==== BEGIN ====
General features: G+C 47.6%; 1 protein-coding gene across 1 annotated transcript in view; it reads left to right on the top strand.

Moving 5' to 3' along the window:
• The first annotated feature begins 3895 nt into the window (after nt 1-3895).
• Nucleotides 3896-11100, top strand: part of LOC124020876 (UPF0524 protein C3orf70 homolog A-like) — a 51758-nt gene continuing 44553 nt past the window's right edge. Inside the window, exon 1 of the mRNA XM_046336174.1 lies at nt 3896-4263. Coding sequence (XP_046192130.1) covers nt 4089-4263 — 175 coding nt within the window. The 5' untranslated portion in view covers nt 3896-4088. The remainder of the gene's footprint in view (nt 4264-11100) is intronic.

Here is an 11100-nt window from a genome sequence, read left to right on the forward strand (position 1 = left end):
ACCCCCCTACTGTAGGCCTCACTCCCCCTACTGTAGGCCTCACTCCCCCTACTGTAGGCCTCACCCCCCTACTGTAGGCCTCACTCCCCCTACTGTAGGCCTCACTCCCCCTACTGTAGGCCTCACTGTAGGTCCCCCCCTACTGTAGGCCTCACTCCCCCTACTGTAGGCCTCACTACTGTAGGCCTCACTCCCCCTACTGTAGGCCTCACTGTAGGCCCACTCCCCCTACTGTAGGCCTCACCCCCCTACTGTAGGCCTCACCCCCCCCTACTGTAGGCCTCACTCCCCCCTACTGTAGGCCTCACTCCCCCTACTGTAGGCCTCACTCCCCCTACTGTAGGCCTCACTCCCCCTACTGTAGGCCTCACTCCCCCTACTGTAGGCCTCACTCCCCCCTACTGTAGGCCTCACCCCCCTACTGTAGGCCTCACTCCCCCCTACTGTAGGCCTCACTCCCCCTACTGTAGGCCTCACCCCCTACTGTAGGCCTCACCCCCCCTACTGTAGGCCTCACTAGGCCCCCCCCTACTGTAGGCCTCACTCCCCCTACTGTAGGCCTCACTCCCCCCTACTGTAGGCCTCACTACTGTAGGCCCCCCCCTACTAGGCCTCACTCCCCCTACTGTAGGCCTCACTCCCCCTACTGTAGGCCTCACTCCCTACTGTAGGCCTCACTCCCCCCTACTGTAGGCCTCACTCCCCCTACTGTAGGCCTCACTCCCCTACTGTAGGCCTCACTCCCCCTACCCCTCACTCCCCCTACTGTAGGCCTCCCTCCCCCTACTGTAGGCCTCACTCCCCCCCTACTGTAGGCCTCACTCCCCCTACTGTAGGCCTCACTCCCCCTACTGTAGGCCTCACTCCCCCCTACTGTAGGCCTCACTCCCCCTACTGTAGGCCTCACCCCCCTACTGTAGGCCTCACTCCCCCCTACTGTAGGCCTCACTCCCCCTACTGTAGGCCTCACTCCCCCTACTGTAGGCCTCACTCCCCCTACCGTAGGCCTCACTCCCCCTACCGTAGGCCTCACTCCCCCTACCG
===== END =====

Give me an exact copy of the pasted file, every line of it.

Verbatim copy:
General features: G+C 47.6%; 1 protein-coding gene across 1 annotated transcript in view; it reads left to right on the top strand.

Moving 5' to 3' along the window:
• The first annotated feature begins 3895 nt into the window (after nt 1-3895).
• Nucleotides 3896-11100, top strand: part of LOC124020876 (UPF0524 protein C3orf70 homolog A-like) — a 51758-nt gene continuing 44553 nt past the window's right edge. Inside the window, exon 1 of the mRNA XM_046336174.1 lies at nt 3896-4263. Coding sequence (XP_046192130.1) covers nt 4089-4263 — 175 coding nt within the window. The 5' untranslated portion in view covers nt 3896-4088. The remainder of the gene's footprint in view (nt 4264-11100) is intronic.

Here is an 11100-nt window from a genome sequence, read left to right on the forward strand (position 1 = left end):
ACCCCCCTACTGTAGGCCTCACTCCCCCTACTGTAGGCCTCACTCCCCCTACTGTAGGCCTCACCCCCCTACTGTAGGCCTCACTCCCCCTACTGTAGGCCTCACTCCCCCTACTGTAGGCCTCACTGTAGGTCCCCCCCTACTGTAGGCCTCACTCCCCCTACTGTAGGCCTCACTACTGTAGGCCTCACTCCCCCTACTGTAGGCCTCACTGTAGGCCCACTCCCCCTACTGTAGGCCTCACCCCCCTACTGTAGGCCTCACCCCCCCCTACTGTAGGCCTCACTCCCCCCTACTGTAGGCCTCACTCCCCCTACTGTAGGCCTCACTCCCCCTACTGTAGGCCTCACTCCCCCTACTGTAGGCCTCACTCCCCCTACTGTAGGCCTCACTCCCCCCTACTGTAGGCCTCACCCCCCTACTGTAGGCCTCACTCCCCCCTACTGTAGGCCTCACTCCCCCTACTGTAGGCCTCACCCCCTACTGTAGGCCTCACCCCCCCTACTGTAGGCCTCACTAGGCCCCCCCCTACTGTAGGCCTCACTCCCCCTACTGTAGGCCTCACTCCCCCCTACTGTAGGCCTCACTACTGTAGGCCCCCCCCTACTAGGCCTCACTCCCCCTACTGTAGGCCTCACTCCCCCTACTGTAGGCCTCACTCCCTACTGTAGGCCTCACTCCCCCCTACTGTAGGCCTCACTCCCCCTACTGTAGGCCTCACTCCCCTACTGTAGGCCTCACTCCCCCTACCCCTCACTCCCCCTACTGTAGGCCTCCCTCCCCCTACTGTAGGCCTCACTCCCCCCCTACTGTAGGCCTCACTCCCCCTACTGTAGGCCTCACTCCCCCTACTGTAGGCCTCACTCCCCCCTACTGTAGGCCTCACTCCCCCTACTGTAGGCCTCACCCCCCTACTGTAGGCCTCACTCCCCCCTACTGTAGGCCTCACTCCCCCTACTGTAGGCCTCACTCCCCCTACTGTAGGCCTCACTCCCCCTACCGTAGGCCTCACTCCCCCTACCGTAGGCCTCACTCCCCCTACCG